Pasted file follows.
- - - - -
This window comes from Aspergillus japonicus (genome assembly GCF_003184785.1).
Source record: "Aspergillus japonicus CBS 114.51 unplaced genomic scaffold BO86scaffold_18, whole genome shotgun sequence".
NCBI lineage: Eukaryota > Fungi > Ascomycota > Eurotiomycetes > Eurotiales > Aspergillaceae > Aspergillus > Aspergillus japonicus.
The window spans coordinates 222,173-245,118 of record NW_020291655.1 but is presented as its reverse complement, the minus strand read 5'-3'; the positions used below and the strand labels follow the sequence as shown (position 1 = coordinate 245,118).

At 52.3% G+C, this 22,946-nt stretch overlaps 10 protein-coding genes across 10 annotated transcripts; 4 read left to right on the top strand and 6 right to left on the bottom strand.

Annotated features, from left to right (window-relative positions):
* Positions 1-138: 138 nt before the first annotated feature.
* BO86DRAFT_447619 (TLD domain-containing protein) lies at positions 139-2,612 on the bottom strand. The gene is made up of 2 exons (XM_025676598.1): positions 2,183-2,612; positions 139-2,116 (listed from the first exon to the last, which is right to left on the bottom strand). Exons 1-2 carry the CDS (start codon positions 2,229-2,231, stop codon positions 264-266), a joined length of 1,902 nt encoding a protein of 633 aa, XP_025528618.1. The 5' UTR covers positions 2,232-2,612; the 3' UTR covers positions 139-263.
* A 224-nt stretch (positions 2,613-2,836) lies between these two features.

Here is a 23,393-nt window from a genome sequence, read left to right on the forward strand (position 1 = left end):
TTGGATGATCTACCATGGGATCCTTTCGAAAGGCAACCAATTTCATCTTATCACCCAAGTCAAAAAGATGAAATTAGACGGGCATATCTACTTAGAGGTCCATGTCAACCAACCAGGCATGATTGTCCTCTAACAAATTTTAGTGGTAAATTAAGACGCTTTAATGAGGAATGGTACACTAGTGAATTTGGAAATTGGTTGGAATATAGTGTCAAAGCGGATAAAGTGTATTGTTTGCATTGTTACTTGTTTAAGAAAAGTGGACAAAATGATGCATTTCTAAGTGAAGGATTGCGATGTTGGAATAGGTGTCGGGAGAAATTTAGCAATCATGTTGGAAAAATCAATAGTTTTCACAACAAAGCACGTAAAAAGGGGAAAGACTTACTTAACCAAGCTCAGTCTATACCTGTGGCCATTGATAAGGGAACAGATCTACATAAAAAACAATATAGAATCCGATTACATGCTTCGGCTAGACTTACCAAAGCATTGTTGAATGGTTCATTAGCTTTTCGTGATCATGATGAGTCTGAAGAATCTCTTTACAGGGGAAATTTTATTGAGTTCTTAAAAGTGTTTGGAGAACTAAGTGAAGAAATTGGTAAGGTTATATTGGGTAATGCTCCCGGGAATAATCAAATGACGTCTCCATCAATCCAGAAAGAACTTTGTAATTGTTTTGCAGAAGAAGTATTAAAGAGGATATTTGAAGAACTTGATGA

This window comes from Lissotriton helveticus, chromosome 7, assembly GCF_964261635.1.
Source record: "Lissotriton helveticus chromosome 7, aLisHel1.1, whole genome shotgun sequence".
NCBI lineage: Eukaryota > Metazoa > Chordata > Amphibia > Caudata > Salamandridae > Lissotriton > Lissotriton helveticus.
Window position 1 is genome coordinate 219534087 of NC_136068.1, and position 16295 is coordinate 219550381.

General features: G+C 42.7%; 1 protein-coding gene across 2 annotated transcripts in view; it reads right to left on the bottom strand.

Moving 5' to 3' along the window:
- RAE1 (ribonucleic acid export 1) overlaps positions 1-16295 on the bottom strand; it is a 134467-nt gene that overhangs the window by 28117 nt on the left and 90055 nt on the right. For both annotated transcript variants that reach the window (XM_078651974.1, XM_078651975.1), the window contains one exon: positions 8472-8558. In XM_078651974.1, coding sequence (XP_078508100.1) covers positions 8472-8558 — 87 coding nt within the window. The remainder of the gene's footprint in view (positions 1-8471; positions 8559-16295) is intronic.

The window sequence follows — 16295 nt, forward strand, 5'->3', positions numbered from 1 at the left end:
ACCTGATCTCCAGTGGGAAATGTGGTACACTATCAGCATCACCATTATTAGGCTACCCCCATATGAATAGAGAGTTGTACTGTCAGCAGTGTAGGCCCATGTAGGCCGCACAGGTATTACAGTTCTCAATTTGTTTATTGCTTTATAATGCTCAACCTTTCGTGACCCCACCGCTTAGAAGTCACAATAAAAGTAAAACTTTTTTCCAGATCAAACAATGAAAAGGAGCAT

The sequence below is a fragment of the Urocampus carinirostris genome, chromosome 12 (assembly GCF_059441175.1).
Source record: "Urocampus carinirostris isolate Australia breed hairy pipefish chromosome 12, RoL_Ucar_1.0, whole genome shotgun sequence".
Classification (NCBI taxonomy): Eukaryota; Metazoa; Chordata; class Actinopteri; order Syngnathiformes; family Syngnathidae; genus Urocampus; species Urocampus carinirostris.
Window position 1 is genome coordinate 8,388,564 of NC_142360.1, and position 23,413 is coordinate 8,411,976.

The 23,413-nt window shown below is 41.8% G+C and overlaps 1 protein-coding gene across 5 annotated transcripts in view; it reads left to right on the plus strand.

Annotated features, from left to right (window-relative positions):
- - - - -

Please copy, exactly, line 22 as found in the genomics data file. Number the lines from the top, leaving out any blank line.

Source record: "Urocampus carinirostris isolate Australia breed hairy pipefish chromosome 12, RoL_Ucar_1.0, whole genome shotgun sequence".